Chef Kelda Hains is part of the team behind the new Wellington restaurant Rita. She also has a cookbook out, named after the popular cafe she co-owns, Nikau.
Kelda Hains talks with Kim Hill about the hotel management assignment that changed her life, the beauty of kedgeree and why she'll never use canned tomatoes.
Kelda was given her first proper restaurant job at 21 by the legendary kiwi cook Lois Daish (who happens to be Rita co-owner Paul Schrader's mother in law).
They'd first met when Kelda interviewed was interviewing restaurant owners for her hotel management assignment, which Lois asked to read.
Then came a life-changing job offer at the front door of the Brooklyn Café & Grill.
"I'm very, very grateful that she noticed something in me that was worth cultivating."
Lois served Kelda her first kedgeree, which was first put on the Nikau menu as a gap-filler, but has become the signature dish of the Civic Square cafe.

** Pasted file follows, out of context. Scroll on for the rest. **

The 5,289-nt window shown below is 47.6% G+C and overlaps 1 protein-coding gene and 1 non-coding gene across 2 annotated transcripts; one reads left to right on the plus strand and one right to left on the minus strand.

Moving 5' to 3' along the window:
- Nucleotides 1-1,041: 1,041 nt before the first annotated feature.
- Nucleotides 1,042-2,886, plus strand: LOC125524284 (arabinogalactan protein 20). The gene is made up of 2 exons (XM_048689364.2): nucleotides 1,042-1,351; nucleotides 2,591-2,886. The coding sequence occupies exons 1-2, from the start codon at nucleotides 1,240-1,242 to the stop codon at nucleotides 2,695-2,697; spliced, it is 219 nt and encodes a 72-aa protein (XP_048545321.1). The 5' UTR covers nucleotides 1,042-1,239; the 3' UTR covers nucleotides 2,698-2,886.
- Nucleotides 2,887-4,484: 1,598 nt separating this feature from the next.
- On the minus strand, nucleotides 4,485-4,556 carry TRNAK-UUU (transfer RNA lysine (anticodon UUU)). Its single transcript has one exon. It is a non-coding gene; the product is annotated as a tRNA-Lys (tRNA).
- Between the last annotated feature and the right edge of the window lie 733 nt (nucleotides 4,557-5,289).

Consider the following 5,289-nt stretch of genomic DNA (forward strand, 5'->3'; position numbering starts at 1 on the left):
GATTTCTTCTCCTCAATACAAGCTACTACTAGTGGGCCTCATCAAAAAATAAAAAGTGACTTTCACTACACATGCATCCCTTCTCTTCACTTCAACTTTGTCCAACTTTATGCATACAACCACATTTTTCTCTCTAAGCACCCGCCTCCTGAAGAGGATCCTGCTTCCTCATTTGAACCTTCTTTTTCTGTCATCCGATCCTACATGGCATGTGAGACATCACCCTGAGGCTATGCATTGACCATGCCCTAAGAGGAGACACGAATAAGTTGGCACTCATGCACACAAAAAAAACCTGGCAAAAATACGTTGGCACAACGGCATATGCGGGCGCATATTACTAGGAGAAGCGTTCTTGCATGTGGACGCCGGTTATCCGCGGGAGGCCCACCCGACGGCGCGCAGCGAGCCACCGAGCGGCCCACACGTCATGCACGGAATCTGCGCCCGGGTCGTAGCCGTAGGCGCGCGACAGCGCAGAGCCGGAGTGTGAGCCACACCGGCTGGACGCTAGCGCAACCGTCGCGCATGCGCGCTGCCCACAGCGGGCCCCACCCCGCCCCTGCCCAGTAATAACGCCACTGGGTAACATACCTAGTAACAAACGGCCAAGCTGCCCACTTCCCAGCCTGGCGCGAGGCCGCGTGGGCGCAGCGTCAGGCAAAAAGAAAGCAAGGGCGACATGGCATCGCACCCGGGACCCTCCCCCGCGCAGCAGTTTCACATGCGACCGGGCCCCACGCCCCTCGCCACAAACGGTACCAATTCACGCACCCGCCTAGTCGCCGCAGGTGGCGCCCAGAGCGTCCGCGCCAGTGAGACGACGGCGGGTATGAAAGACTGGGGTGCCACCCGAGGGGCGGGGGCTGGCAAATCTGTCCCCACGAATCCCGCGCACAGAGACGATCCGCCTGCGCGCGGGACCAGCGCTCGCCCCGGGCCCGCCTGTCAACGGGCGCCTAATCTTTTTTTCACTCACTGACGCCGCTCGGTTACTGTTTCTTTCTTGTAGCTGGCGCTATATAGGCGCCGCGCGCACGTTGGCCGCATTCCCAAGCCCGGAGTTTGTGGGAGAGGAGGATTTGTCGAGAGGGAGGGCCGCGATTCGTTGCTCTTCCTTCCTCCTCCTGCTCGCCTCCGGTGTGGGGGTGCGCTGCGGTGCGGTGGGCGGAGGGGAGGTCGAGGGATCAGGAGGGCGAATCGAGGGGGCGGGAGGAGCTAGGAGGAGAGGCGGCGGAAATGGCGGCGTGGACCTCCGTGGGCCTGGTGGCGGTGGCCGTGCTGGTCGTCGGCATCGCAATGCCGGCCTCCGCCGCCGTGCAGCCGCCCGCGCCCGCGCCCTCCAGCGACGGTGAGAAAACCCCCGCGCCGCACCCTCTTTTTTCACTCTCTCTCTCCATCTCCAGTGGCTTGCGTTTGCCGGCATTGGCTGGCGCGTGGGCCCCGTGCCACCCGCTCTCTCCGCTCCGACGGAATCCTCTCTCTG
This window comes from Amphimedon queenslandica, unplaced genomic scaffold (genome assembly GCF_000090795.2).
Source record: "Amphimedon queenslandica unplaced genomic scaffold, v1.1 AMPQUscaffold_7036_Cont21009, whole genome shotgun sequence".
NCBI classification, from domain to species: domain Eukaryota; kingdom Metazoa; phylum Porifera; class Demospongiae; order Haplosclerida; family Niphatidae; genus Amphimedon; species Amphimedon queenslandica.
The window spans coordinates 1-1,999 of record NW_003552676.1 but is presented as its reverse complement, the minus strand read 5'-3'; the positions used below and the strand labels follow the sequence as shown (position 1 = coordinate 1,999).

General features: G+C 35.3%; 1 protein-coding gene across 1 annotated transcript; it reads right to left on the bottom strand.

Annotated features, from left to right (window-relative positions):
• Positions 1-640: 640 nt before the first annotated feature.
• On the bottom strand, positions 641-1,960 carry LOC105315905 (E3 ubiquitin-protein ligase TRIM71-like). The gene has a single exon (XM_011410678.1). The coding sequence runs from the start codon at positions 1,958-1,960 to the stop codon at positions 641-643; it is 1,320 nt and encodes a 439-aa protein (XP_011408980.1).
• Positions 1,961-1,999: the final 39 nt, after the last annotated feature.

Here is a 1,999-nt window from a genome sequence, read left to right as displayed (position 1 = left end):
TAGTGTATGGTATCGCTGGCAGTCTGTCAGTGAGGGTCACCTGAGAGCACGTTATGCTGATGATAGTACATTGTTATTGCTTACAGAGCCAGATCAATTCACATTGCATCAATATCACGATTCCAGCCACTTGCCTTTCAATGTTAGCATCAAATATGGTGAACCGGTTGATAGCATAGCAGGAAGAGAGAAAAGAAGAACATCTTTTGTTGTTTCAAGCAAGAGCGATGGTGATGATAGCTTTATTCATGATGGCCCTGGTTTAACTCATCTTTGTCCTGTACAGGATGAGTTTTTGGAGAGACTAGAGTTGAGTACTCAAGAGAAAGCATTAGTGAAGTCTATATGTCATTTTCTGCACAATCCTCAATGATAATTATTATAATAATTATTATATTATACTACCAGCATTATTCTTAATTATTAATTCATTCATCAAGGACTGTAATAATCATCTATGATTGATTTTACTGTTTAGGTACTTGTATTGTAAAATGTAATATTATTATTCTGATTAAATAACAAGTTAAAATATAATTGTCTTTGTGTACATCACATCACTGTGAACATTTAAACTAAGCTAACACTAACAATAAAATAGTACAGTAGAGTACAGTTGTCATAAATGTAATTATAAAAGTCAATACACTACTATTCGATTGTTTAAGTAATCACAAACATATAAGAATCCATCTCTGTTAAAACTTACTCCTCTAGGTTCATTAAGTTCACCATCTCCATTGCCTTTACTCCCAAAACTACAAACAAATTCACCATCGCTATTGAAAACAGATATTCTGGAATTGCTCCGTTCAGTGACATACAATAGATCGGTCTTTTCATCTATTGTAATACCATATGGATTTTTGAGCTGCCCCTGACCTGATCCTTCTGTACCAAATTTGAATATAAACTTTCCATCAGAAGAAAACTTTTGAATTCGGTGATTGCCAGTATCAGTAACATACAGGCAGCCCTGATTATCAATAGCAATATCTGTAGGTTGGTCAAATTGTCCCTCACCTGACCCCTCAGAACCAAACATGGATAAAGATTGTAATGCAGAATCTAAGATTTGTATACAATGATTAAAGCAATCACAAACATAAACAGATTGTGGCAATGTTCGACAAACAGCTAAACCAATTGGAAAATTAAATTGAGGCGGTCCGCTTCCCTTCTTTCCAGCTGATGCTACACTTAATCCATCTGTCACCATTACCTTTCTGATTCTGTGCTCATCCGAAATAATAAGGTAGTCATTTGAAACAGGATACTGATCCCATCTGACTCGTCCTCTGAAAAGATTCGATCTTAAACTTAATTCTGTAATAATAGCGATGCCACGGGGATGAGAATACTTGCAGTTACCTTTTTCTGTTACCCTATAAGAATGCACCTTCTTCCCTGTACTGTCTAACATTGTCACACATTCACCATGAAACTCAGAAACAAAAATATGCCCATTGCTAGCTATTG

Kedgeree is well-rounded on the palate, Kelda says.
"You have the smoky flavours and creamy, there's the sweetness from the onions. Then the curry flavours are gentle, but they're compelling, as well."
Sage fried eggs is another hit on the Nikau menu.
Sage butter is cooked low and slow before the eggs are poached in it, Kelda says.
One thing you'll never find on the menu Kelda is in charge of is imported canned tomatoes.
Tomatoes in season have a flavour that just can't be replicated, she says, and she'd rather wait.
"The real point is you can buy a tomato all year round or you can use canned tomatoes all year round, but your food is going to become homogenous and generalised. Canned tomatoes are quite strong, quite acidic, quite sweet, and they will dominate your food."
Rita is in a small century-old workers cottage in the Aro Valley and named after her Kelda's grandmother.
The three-course fixed menu is seasonal, made from scratch and unfussy.
"I'm not into making art on a plate at all. I feel the 'art on a plate' movement is potentially more a male point of view."
For women, restaurant kitchens are often highly inhospitable places, Kelda says.
"[The experiences I had] were enough to make me want to work for women and work during the day. I think the drive to own my own business was somehow centred around that, as well."